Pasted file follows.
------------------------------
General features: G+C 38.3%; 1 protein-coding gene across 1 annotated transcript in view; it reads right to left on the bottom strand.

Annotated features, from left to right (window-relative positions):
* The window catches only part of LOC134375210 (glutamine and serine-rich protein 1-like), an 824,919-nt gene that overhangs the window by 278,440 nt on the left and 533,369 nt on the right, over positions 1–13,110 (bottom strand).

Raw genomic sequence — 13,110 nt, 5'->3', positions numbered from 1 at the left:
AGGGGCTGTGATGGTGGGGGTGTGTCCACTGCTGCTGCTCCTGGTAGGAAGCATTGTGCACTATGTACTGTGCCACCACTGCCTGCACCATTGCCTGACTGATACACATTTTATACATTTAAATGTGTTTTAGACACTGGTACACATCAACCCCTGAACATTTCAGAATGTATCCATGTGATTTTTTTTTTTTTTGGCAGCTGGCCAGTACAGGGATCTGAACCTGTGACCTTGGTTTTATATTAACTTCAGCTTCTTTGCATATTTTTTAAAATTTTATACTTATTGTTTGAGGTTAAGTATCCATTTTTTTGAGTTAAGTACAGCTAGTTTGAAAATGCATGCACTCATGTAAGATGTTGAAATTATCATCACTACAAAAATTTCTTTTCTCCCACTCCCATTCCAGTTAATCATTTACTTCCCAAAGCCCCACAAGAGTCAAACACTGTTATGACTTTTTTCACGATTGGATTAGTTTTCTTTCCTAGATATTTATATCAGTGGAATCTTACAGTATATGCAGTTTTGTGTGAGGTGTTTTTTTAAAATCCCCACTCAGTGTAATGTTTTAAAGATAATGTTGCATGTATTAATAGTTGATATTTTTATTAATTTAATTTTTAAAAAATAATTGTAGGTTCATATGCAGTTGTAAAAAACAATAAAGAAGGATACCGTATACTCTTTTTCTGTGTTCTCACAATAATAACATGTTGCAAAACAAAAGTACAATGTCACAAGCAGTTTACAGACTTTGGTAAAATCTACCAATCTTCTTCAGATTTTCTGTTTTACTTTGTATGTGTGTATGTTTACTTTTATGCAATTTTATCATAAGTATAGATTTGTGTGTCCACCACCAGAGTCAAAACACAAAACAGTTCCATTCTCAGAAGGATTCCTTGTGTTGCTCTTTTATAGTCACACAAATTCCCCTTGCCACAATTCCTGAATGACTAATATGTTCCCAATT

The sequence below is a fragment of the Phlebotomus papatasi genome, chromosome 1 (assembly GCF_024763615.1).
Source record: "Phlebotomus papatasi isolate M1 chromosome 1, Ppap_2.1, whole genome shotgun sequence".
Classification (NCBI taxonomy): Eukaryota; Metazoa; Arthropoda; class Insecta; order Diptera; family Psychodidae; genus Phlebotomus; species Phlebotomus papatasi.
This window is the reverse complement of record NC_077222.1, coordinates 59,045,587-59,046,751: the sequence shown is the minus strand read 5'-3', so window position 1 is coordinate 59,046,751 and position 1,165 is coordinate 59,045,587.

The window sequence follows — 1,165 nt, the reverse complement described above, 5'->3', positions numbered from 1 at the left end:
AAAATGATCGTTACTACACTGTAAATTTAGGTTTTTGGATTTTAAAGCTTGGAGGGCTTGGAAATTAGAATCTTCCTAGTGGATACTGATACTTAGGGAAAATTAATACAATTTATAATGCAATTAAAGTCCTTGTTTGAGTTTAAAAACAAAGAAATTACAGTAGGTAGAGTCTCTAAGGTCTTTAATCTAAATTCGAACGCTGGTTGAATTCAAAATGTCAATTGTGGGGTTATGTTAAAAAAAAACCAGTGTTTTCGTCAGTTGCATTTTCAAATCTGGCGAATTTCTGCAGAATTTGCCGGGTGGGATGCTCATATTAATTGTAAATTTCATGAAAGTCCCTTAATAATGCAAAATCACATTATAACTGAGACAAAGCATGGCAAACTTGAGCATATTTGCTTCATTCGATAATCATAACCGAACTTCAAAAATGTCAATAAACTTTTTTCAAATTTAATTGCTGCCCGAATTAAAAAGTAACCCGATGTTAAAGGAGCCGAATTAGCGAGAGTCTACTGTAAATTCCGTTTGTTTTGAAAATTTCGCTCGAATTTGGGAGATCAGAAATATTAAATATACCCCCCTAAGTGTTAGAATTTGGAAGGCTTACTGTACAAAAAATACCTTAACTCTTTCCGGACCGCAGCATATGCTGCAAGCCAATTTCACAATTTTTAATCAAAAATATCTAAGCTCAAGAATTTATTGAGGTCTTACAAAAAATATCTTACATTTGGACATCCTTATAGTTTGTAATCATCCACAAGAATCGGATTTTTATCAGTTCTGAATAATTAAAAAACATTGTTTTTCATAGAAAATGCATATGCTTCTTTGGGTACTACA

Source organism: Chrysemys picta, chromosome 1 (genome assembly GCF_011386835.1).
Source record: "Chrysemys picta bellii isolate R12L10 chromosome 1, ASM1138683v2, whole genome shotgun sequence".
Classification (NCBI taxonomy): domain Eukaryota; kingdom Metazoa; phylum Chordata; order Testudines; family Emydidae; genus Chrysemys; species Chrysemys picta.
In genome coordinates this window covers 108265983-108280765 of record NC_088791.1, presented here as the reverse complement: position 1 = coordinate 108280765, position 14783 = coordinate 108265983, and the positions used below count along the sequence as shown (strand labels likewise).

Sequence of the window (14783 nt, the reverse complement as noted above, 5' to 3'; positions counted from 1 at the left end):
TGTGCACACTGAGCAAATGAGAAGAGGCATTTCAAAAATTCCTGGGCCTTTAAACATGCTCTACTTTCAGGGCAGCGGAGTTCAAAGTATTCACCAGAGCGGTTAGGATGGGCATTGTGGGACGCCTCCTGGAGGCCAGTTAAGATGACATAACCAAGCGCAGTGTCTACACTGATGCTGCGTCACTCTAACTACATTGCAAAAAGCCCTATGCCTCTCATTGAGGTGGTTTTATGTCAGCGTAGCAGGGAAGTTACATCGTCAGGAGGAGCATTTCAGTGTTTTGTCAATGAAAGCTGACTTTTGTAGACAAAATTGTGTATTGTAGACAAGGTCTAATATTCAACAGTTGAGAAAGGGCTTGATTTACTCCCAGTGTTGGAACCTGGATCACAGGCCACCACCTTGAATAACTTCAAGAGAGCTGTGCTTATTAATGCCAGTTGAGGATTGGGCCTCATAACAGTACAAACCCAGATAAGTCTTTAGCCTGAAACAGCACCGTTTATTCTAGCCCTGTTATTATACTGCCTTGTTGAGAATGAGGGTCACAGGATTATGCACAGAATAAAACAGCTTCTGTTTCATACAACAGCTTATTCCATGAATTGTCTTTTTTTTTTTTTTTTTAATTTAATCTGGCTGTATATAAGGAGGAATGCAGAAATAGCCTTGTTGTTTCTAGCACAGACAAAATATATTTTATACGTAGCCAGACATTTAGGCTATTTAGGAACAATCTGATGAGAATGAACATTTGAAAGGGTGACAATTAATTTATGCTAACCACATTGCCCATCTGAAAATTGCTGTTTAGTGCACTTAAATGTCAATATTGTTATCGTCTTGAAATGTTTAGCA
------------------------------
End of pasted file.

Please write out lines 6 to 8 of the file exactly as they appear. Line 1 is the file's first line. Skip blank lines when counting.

The sequence below is a fragment of the Phlebotomus papatasi genome, chromosome 1 (assembly GCF_024763615.1).
Source record: "Phlebotomus papatasi isolate M1 chromosome 1, Ppap_2.1, whole genome shotgun sequence".
Classification (NCBI taxonomy): Eukaryota; Metazoa; Arthropoda; class Insecta; order Diptera; family Psychodidae; genus Phlebotomus; species Phlebotomus papatasi.